Thursday, 1 May 2014

Obrigado Ayrton

Before you read on, I have also written a tribute to Roland Ratzenberger, which I feel you should read as well.

If you were to type "Ayrton Senna" into Google, you would probably find thousands upon thousands of tear-sodden tributes and list articles of his greatest performances, some of which rank among the greatest Grands Prix ever. This will be especially true today, the 20th anniversary of the day he was killed. No, the day he was immortalised. Across the globe he has been a sporting icon for so long, drawing people in not just with his sensational qualifying laps and ruthless determination in races, but his complex and charismatic personality shown in interviews. The video above, however, is not focusing on Ayrton Senna da Silva as an heroic racing driver. Instead it gives us a look into his more tangible legacy, and looks at the triple world champion as a human being.

The Instituto Ayrton Senna was set up to educate those less fortunate in poverty-stricken Brazil. Ayrton was born into the nicer side of Brazil's rich/poor divide and looked at the other side of the coin not with contempt, but wishing that they had been given the same opportunities he had. The mini-documentary - directed by the same man who directed "KAZ," a look into the life and mentality of Gran Turismo creator Kazunori Yamauchi - gives us an insight into why the institution was founded, its work and its motivations, and by extension Ayrton's legacy in his home country. Oh, and the director's previous work isn't a coincidence; this was made for Gran Turismo as they intend to release content relating to Senna over the next month. They've already launched a tribute site here.

Damon Hill at Imola earlier this year, looking up at Senna
as millions do and have. Damon was his team mate at that
fateful race.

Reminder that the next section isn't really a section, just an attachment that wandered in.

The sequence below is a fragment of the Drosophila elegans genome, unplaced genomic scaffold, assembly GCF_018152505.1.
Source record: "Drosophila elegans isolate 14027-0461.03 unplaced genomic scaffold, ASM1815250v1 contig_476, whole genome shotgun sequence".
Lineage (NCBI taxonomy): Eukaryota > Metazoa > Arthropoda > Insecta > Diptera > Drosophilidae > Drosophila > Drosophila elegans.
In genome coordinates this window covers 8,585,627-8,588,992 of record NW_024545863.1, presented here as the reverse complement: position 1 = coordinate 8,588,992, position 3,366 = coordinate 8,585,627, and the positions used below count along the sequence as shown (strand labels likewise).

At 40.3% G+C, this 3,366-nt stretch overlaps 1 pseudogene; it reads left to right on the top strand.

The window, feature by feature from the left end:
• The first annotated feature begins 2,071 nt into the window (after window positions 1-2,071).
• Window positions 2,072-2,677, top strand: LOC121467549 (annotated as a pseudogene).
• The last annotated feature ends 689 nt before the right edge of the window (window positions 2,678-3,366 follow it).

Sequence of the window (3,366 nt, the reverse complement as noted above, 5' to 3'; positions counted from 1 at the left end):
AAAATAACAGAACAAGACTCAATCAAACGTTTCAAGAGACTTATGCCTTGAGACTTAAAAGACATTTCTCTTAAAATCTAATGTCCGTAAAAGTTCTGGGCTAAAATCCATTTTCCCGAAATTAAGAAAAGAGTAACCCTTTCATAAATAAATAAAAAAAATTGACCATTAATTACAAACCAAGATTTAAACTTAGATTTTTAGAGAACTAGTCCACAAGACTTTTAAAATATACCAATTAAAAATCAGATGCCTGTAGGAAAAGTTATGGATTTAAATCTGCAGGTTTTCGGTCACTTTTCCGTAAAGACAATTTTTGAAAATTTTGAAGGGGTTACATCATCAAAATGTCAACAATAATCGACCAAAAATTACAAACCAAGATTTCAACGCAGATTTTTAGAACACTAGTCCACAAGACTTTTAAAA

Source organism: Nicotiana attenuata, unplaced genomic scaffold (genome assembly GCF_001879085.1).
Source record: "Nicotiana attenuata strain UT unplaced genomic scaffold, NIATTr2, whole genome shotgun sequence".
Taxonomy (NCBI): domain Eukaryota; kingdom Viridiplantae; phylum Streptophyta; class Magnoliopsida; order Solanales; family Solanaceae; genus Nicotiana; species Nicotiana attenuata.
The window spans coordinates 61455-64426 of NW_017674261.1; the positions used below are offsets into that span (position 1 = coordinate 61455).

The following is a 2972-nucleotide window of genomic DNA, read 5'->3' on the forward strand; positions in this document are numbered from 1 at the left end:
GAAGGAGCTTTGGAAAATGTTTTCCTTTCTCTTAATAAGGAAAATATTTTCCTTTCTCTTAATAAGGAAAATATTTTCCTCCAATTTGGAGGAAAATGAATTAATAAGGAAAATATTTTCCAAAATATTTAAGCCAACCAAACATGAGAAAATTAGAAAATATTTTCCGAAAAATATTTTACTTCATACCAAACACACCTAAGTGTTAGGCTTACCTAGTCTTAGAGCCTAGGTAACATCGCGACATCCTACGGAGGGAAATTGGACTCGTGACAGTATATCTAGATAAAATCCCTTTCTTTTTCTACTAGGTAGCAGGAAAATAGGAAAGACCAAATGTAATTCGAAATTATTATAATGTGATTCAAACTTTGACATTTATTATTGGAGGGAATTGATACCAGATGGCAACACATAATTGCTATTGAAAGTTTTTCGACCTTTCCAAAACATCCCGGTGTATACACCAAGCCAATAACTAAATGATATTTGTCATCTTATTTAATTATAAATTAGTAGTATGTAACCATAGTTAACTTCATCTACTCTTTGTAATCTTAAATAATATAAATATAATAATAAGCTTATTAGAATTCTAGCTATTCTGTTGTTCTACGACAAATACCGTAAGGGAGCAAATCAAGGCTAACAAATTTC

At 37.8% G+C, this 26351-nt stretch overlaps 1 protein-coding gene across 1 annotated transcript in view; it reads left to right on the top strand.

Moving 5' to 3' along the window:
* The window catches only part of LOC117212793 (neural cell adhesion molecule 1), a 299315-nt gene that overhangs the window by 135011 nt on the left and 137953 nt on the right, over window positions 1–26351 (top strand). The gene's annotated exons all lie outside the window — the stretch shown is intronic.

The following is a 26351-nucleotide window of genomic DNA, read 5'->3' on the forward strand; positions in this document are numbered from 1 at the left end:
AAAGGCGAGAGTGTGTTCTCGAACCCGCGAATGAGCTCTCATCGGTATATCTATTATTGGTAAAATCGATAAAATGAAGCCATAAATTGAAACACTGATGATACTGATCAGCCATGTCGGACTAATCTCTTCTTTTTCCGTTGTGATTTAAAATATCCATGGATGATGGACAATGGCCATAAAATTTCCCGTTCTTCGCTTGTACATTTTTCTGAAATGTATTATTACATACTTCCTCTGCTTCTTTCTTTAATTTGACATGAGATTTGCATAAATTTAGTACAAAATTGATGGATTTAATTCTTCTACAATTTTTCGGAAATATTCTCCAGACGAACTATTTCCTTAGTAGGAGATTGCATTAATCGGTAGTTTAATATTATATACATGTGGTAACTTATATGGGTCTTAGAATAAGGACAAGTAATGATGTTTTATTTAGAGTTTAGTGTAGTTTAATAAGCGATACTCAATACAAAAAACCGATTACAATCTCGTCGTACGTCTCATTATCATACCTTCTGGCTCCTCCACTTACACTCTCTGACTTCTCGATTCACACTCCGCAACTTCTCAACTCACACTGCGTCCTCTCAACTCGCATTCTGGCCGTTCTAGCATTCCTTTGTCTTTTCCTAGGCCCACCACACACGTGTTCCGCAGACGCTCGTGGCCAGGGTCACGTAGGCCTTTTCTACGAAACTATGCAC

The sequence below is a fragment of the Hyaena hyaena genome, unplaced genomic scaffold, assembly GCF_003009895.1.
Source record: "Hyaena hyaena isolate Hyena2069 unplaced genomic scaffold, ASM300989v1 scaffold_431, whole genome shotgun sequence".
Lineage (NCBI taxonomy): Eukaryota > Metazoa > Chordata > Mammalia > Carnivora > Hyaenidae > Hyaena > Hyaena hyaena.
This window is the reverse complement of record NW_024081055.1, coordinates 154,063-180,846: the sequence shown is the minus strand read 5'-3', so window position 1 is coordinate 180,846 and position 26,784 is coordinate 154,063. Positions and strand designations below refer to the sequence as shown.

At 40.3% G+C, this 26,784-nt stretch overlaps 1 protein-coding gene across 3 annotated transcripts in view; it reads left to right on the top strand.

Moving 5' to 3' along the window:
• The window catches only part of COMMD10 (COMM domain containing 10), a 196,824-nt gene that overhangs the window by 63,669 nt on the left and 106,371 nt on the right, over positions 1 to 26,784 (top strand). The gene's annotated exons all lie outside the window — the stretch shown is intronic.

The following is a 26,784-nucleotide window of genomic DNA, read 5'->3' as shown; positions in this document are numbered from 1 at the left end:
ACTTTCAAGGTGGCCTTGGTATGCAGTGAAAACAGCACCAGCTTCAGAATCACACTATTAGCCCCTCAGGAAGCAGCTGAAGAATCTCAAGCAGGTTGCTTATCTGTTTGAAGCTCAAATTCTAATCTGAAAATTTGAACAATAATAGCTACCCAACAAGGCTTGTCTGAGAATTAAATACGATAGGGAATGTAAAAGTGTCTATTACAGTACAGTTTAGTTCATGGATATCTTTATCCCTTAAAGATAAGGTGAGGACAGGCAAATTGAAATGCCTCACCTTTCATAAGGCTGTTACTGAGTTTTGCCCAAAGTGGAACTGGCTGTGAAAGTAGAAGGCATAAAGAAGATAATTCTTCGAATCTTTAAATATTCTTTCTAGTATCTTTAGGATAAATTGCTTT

But one question keeps coming back into my head: Why him? Anniversaries of Jim Clark's life and death come and go with little more than a passing mention, and he along with Senna and Juan Manuel Fangio are the three most likely to be top of any given "Greatest F1 Drivers of All Time" list. There have been other multiple world champions who influenced the sport afterwards, like Sir Jackie Stewart. Why does Senna have such an emotional impact on so many people inside and outside of the sport? Is it just that he died young? While Clark also died with plenty left to give, he didn't do so when Formula 1 was watched globally on live TV by hundreds of millions. People are often guilty of glorifying Senna-type people, sporting heroes that left us behind too soon, but even stripping that away and including the thoughts of those who didn't idolise him still give the impression of someone who ranks among motor racing's all-time greats on a number of levels. I don't honestly know. Personally, I never saw Senna alive. He died when I was two years old, so even though I've watched F1 since I was a child there's no way I could have any memories of him. Somehow, though, he has an impact on me that I can't easily describe. I think the eponymous 2010 docu-movie has played a big part in this. I already had an idea of his significance, but really he was "that famous F1 driver who was killed" until I watched Senna in the cinema. That excellent movie started in the normal way for biopics, but before too long it draws you in and you become emotionally invested in what you're seeing (it also means more here than in normal movies because all the stuff you're seeing actually happened in reality). I'll put it this way: even though I already knew the ending, it still hit me quite hard. Hell, when the first shot of the Autodromo Enzo e Dino Ferrari came on screen in the cinema with the caption "SAN MARINO GRAND PRIX, 1994," you could've heard a pin drop. Everyone watching either knew and sat in dreading silence, or had no idea what was about to hit them. I'll never know for whom the fatal accident was worse to watch, but I'll always remember the intense feeling of that moment.